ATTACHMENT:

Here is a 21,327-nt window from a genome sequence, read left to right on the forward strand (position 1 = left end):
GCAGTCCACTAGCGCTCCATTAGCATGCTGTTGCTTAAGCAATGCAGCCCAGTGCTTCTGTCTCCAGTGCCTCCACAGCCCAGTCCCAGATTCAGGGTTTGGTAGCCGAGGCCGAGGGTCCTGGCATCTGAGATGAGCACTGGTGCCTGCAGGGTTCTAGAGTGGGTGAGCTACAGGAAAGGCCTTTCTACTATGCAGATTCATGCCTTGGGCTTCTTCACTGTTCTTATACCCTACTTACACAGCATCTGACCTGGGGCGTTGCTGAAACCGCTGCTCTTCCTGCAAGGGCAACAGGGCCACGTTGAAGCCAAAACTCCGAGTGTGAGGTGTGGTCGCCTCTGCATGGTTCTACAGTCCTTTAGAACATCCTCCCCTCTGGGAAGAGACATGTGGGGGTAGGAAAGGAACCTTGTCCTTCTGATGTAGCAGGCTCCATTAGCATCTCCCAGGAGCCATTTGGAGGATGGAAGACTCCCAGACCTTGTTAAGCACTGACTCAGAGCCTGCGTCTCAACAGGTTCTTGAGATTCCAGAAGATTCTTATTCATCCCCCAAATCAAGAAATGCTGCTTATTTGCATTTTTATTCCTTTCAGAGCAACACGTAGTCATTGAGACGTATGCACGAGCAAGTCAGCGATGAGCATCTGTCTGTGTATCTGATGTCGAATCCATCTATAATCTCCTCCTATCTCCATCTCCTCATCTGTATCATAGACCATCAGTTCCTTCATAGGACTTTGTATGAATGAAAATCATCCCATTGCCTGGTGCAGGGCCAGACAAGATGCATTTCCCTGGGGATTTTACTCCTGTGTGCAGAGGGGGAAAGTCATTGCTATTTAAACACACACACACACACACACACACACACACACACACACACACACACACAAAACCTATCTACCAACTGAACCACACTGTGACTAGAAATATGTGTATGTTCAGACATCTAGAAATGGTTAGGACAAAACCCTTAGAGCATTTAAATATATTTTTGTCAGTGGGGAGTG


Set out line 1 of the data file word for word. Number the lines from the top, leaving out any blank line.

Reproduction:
Here is a 21,327-nt window from a genome sequence, read left to right on the forward strand (position 1 = left end):